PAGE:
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S-CAR Webinar: The Eclipse of Equality

  • November 19, 2013 from 4:15 pm to 5:15 pm

Virtual - Online

Red state vs. blue state. Republican vs. Democrat. Fox News vs. The Daily Show. The so-called culture wars have become such a fixture of American politics that dividing the country into rival camps seems natural and political gridlock seems inevitable. Entering the fray, Solon Simmons offers an intriguing twist on the debate: Our disagreements come not from unbridgeable divides, but from differing interpretations of a single underlying American tradition—liberalism. 

Both champions of traditional liberal values, Republicans have become the party of individual freedom while Democrats wear the mantle of tolerance. Lost in this battle of sides is the third pillar of liberalism—equality.

Simmons charts the course of American politics through the episodes of Meet the Press. On the air since 1945, Meet the Press provides an unparalleled record of living conversation about the most pressing issues of the day. In weekly discussions, the people who directly influenced policy and held the reins of power in Washington set the political agenda for the country. Listening to what these people had to say—and importantly how they said it—Meet the Press opens a window on how our political parties have become so divided and how notions of equality were lost in the process.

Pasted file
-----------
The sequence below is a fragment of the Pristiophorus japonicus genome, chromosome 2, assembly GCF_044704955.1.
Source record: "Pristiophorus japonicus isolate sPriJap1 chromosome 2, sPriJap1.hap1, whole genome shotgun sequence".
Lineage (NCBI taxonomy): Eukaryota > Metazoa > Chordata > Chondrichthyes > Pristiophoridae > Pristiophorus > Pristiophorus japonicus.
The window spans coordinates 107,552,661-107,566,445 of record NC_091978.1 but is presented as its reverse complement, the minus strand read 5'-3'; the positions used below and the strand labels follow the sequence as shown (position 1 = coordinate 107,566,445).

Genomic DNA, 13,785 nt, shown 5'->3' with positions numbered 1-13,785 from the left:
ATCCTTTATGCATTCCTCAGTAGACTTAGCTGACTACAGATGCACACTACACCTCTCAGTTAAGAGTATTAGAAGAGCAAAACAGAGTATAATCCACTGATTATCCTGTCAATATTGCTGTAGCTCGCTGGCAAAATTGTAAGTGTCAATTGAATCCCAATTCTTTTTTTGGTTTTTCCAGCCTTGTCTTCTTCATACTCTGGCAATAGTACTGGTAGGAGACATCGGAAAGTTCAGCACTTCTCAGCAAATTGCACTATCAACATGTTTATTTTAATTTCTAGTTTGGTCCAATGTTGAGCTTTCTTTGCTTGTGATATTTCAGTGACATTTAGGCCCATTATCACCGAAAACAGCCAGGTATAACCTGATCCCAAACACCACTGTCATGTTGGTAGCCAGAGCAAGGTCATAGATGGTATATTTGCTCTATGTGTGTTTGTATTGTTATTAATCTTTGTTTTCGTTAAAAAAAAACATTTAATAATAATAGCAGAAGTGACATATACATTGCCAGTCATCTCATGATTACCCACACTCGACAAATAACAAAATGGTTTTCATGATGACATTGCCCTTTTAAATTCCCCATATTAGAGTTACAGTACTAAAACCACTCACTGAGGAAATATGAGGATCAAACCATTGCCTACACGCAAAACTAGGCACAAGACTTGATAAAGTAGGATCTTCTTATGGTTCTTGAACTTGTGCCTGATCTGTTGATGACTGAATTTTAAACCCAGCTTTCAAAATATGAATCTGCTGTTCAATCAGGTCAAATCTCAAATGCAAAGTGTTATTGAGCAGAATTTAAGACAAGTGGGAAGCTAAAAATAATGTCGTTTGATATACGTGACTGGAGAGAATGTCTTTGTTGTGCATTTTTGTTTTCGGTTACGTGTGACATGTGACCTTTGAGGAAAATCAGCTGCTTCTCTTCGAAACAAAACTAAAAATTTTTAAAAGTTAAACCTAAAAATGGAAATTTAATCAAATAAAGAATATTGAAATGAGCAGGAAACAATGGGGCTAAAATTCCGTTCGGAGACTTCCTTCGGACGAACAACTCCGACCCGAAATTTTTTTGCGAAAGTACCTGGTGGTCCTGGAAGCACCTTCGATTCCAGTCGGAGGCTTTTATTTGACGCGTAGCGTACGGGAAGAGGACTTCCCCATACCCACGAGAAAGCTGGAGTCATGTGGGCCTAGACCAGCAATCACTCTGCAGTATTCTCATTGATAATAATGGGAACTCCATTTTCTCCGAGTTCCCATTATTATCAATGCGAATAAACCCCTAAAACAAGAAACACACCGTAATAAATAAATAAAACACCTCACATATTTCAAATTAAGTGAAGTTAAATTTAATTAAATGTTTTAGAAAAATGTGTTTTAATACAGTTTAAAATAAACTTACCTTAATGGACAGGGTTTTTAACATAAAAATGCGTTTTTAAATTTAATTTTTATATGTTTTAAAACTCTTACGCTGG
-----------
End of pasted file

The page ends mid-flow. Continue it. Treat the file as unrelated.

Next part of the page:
Telling the story of the American Century, Simmons investigates four themes that have defined politics and, in turn, debate on Meet the Press—war and foreign affairs, debt and taxation, race struggles, and class and labor relations—and demonstrates how political leaders have transformed these important political issues into symbolic pawns as each party advocates for their own understanding of liberty, whether freedom or tolerance. Ultimately, with The Eclipse of Equality, he looks to bring back to the debate the question lurking in the shadows—how can we ensure the protection of a peaceful civil society and equality for all?

School for Conflict Analysis and Resolution, (703) 993-1300, carevent@gmu.edu, School for Conflict Analysis and Resolution

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